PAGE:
The title of rapper and comedian Nick Cannon’s directorial film debut (which he also wrote and produced) is a bit of a misnomer. Though it does climax with a song and dance competition, School Dance—which sounds like it is focused on typical prom drama—centers more around gang violence amidst a high school lock in. More surprising, however, is that Cannon draws much inspiration for this film from Shakespeare’s Romeo & Juliet (going even so far as to actually quote the play at one particularly odd moment). Once again the iconic play is set in a high school. But this time the Jets are The Ranger$, the popular African American boys who “run the school” with their incredible rapping and dance skills. They attract the attention of young Romeo, or Jason (Bobb’e J. Thompson), who wants to join them to win the attention of his fair Juliet, or Anastacia (Kristinia DeBarge). But Anastacia is related the Sharks, or the Eses, a gang of tatted Hispanic men who have a bone to pick with one of The Ranger$. Jason’s older cousin Day Day (Dashawn Blanks) has inherited his father’s debt to the most nefarious of Eses, Junior (Mariano Mendoza), and must repay it by midnight of the lock in.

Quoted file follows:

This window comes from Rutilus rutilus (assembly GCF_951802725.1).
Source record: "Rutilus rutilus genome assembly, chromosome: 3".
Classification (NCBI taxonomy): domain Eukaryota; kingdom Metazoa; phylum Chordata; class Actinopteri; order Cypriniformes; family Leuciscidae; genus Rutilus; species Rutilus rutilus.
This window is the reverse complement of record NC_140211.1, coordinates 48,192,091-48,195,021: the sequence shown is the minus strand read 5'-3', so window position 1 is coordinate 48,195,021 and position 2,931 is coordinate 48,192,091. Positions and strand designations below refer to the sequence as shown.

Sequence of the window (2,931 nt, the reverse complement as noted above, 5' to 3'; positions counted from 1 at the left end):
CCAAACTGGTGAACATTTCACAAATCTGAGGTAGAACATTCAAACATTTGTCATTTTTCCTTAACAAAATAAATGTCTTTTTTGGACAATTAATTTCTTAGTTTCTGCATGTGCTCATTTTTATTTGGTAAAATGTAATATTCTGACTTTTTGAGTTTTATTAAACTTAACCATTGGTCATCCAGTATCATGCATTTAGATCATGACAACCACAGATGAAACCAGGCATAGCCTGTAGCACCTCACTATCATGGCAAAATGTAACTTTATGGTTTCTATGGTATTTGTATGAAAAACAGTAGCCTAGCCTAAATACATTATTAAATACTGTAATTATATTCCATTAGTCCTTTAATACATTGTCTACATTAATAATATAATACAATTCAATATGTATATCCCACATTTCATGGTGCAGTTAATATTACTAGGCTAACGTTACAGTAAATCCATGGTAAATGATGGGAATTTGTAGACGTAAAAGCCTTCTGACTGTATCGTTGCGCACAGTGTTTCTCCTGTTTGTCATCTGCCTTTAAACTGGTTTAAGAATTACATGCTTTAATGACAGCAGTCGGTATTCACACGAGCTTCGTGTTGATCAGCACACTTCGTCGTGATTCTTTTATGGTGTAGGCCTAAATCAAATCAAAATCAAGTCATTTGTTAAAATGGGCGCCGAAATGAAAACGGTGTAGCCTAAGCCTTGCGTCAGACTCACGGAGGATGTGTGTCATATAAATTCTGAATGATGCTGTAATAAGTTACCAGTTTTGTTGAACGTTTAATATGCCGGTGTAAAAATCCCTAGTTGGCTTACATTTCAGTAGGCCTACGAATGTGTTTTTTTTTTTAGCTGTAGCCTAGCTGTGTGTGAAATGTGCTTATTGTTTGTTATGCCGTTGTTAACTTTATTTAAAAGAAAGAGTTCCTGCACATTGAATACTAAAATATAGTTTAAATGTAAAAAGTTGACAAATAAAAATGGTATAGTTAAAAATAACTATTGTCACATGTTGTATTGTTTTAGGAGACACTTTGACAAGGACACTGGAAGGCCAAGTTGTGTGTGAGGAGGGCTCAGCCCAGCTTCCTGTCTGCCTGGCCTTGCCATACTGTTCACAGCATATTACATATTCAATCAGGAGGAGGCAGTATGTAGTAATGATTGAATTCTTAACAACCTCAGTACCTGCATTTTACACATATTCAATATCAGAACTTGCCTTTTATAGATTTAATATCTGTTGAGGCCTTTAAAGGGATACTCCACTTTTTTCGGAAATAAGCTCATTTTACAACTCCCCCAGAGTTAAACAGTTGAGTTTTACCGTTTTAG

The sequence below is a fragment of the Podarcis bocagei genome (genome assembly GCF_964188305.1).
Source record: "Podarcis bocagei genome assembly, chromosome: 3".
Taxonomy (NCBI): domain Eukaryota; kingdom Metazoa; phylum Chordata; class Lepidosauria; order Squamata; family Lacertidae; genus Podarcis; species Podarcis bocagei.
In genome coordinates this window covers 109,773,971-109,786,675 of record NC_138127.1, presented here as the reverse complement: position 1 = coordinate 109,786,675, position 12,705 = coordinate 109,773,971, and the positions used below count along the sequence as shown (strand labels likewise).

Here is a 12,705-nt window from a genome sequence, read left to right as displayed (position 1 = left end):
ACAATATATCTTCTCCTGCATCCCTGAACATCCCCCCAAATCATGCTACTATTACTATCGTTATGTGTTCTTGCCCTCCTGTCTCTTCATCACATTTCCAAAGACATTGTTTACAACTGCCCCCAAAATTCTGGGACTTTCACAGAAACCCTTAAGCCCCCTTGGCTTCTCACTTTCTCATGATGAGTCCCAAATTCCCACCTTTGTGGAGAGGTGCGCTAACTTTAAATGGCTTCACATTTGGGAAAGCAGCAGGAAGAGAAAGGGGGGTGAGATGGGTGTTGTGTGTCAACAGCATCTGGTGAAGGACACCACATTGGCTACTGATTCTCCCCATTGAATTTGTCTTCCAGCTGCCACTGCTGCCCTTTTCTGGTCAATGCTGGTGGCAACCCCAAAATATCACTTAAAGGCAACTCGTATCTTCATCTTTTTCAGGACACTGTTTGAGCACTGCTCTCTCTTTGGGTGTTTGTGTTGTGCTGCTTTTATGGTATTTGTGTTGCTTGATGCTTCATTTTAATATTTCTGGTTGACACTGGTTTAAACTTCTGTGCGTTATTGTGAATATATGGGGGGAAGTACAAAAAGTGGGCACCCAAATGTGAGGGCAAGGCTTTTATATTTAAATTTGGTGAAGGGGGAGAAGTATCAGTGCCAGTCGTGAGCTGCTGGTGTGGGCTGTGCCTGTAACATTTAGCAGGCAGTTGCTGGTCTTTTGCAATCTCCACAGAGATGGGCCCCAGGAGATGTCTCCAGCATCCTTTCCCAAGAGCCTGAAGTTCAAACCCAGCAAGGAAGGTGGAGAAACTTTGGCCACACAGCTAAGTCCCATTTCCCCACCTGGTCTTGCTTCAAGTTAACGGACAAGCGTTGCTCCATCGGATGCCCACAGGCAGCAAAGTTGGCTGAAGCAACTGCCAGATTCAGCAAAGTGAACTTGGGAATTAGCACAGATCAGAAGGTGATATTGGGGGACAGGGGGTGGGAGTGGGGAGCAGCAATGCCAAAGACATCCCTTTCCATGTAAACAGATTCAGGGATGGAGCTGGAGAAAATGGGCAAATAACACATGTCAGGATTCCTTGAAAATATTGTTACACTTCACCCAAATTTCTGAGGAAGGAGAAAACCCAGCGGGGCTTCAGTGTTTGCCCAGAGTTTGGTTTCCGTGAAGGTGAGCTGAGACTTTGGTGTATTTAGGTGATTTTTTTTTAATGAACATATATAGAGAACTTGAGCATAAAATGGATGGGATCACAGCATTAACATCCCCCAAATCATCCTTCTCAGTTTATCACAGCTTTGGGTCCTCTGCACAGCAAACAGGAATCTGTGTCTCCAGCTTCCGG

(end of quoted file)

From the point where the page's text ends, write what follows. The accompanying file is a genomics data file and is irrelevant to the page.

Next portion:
On paper, School Dance could work as satire of gang culture, hip hop/rap music, and even gun violence in schools. Instead, the film becomes deeply unimaginative, turning any potential for satire into broadly stroked racism, choosing easy punch lines over actually funny or witty ones. It even goes so far as to perpetuate existing stereotypes regarding race, gang culture, police brutality, objectification of women, and teen romantic comedy tropes. Nearly everything about this film comes off not humorous, as it is intended, but offensive.
There are some deleted scenes and a (deeply uneven) feature commentary by Nick Cannon.
"School Dance" is on sale October 7, 2014 and is rated R. Comedy, Dance. Directed by Nick Cannon. Written by Nick Cannon, Nile Evans. Starring Bobbe J Thompson, George Lopez, Mike Epps, Wilmer Valderama.